Pakistan’s Parliament has passed the landmark bill to regulate marriages of minority Hindus in the country.
Key facts of the Hindu Marriage Bill 2017
- It is the first comprehensive personal law applicable for the Hindu community in the country and covers:
- Registration of marriage
- The new law makes way for the issuance of a “Shaadi Parath”.
- The Bill sets the minimum marriageable age for men and women at 18.
- The law will be applicable in provinces of:
- Khyber Pakhtunkhwa.
- The Sindh province already has its own Hindu marriage law.
- For the first time in the history of Pakistan, a bill provides mechanism for registration of Hindu marriage which includes conditions for contracting the marriage, procedure for dissolution of the marriage and the grounds on the basis of which such a marriage can be dissolved.
- It also provides the concept of judicial separation where marriage remains intact; however, parties are no longer under obligation to cohabit each other.
- A document signed by the pundit and approved by the department concerned, which is aimed at helping Hindu women get documentary evidence of their marriage.
- –It is a document similar to ‘Nikahnama’ in Muslims.
- Both the bride and the groom have to sign the document along with one witness and the registrar.
India’s Muslim Personal Law (Shariat) Application Act
- The Muslim Personal Law (Shariat) Application Act was passed in 1937 with the aim to formulate an Islamic law code for Indian Muslims.
- The British who were at this point in time governing India, were trying to ensure that Indians be ruled according to their own cultural norms.
- For the Muslims, the writings in the Quran was given the foremost importance. Since 1937 therefore, the Shariat Application Act mandates aspects of Muslim social life such as marriage, divorce, inheritance and family relations. The Act lays out that in matters of personal dispute the State shall not interfere.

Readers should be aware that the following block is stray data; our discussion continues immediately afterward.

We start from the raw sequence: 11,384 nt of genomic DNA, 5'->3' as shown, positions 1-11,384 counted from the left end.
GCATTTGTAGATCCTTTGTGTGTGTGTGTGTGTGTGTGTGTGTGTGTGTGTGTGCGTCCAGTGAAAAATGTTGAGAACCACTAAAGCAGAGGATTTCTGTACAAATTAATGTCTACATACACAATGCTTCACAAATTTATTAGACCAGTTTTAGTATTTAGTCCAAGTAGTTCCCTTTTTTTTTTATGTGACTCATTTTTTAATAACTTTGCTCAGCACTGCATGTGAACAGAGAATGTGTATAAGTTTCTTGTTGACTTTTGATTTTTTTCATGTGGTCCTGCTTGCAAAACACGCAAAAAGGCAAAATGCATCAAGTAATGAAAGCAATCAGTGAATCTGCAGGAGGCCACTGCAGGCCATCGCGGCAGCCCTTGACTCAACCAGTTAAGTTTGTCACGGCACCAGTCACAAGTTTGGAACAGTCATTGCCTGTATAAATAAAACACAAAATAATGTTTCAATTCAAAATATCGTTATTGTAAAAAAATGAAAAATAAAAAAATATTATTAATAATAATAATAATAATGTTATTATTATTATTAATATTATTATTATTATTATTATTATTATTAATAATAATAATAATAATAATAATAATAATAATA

Are personal laws specific to only Muslims in India?
- Such legislations have been made over the years for other religious groups in India as well, thereby framing separate civil codes for different religions in the country. For instance, the Hindu Succession Act of 1956 which lays out guidelines for property inheritance among Hindus, Buddhists, Jains and Sikhs.
- The Parsi Marriage and Divorce Act of 1936 lays out rules to be followed by the Parsis according to their religious traditions.
- The Hindu Marriage Act of 1955 had codified laws related to marriage among Hindus. In fact, this Act had been amended to include laws on divorce and separation which were previously not part of it.
- Apart from these separate civil codes related to marriage, there exists a Special Marriage Act as well which was last amended in 1954. It lays out provisions for marital laws irrespective of the religion to which the persons concerned belong. Muslims too can get married under this law.